We use cookies to give you the best possible experience on our website. By continuing to browse this site or by choosing to close this message, you give consent for cookies to be used. For more details please read our Cookie Policy.

5 building markets to watch in 2016

The global construction market will grow by 85% over the next 15 years, according to the Global Construction 2030 published last month. The report singles out China, India and the USA as the headline drivers of growth, but for those who know where to look, there are less crowded markets offering great opportunities for exporters. Here are five of the most promising:



Nigeria’s huge housing deficit – 20 million units, 5 million in Lagos alone – means the country is desperate for new construction technologies and materials to meet demand. The advanced, cost-effective solutions to make this happen are often not available locally, so exporters are making the most of the chance to grab market share. One international firm using Nigeria’s housing shortage to secure contracts is Affordable Building Concepts, an Irish modular housing provider. After gaining a foothold earlier this year to build 5,000 low-cost houses, the firm built on this success with a further 10,000-unit contract signed with the Anambra State Regional Government in October 2015. ABC’s chairman Desmond Cullinane recently promised a ‘big investment’ in Nigeria from his company – with 2,000 new units per day needed in the country simply to kep the backlog at bay, there is no shortage of opportunities for exporters across the building sector to get involved as well.



Singapore might not have the giant populations of its South-East Asian neighbours, but in one area of construction it is the undisputed champion – green building. Every new building in Singapore must have green design and undergo Green Mark assessment, a law that has been in force since 2008, so it goes without saying the demand for cleaner solutions across every stage of the construction process is enormous. Plans to certify 80% of Singapore’s buildings for green compliance by 2030 should also keep renovation and retrofitting work moving at a healthy pace, as Singapore looks to increase the number of green buildings from an already impressive 25% of its built-up area. This process is being supported with cash from the city authorities, with schemes such as the Green Mark Incentive Scheme (which encourages green material selection at the design stage) and the S$52m Green Innovation Cluster, which looks to ‘proliferate energy efficiency across the built environment’.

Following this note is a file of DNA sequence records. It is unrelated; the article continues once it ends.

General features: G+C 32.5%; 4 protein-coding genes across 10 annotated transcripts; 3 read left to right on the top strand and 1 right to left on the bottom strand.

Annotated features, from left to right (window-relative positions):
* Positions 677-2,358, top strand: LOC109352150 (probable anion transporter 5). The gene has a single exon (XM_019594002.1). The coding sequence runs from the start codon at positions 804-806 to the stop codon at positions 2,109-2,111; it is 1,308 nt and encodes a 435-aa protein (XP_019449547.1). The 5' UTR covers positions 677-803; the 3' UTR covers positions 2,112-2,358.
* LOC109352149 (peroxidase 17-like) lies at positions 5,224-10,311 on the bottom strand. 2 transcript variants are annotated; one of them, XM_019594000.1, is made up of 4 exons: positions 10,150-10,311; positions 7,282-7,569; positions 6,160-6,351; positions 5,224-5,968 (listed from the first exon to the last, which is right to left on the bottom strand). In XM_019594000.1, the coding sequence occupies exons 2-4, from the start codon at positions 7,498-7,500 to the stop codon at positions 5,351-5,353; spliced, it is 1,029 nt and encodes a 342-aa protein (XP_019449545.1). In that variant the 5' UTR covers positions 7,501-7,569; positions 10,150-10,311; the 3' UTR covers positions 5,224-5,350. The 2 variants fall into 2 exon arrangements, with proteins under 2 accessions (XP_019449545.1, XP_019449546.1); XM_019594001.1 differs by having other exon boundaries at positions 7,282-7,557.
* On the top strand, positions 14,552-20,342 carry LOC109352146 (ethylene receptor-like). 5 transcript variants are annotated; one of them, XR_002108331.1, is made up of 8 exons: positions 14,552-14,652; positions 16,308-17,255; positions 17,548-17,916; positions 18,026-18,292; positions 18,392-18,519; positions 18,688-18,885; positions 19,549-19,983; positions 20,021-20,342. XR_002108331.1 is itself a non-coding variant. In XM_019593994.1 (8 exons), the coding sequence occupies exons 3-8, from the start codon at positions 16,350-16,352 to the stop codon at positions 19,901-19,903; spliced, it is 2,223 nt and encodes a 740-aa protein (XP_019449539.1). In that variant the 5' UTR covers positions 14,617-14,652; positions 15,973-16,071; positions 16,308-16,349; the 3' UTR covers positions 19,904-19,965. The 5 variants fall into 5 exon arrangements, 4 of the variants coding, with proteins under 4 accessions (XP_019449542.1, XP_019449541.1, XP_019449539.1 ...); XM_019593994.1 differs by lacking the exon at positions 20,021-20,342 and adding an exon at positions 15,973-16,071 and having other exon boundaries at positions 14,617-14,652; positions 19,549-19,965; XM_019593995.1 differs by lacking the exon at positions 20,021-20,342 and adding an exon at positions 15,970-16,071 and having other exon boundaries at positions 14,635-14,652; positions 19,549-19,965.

This unusually stringent green regulation is good news for suppliers in the eco-build sphere, but Singapore is by no means a niche market. Construction growth is expected to come in at a healthy 3.6% per year up to 2025, and a policy of renting out surface land above Singapore’s mass transit system has freed up space to build over 10,000 housing units of 30 storeys. Moreover, Singapore’s GDP of $55,000 far exceeds its neighbours, so the export opportunities for high-end materials and interior finishes will remain strong in the years ahead.



The enormous construction potential of Singapore’s neighbour Indonesia is well known, and the output just keeps on growing. The latest report from Indonesia’s statisticians showed the growth rate of the country’s building sector climbing again in the first half of 2015, posting a rise of 4.11 points, driven by insatiable demand for housing for Indonesia’s 250 million-strong population. On the housing front, Indonesia is experiencing a period of strong urbanisation – Jakarta will have 12 million people living in it by 2025, according to estimates, and the United Nations predicts that 164 million Indonesians will live in urban areas by then.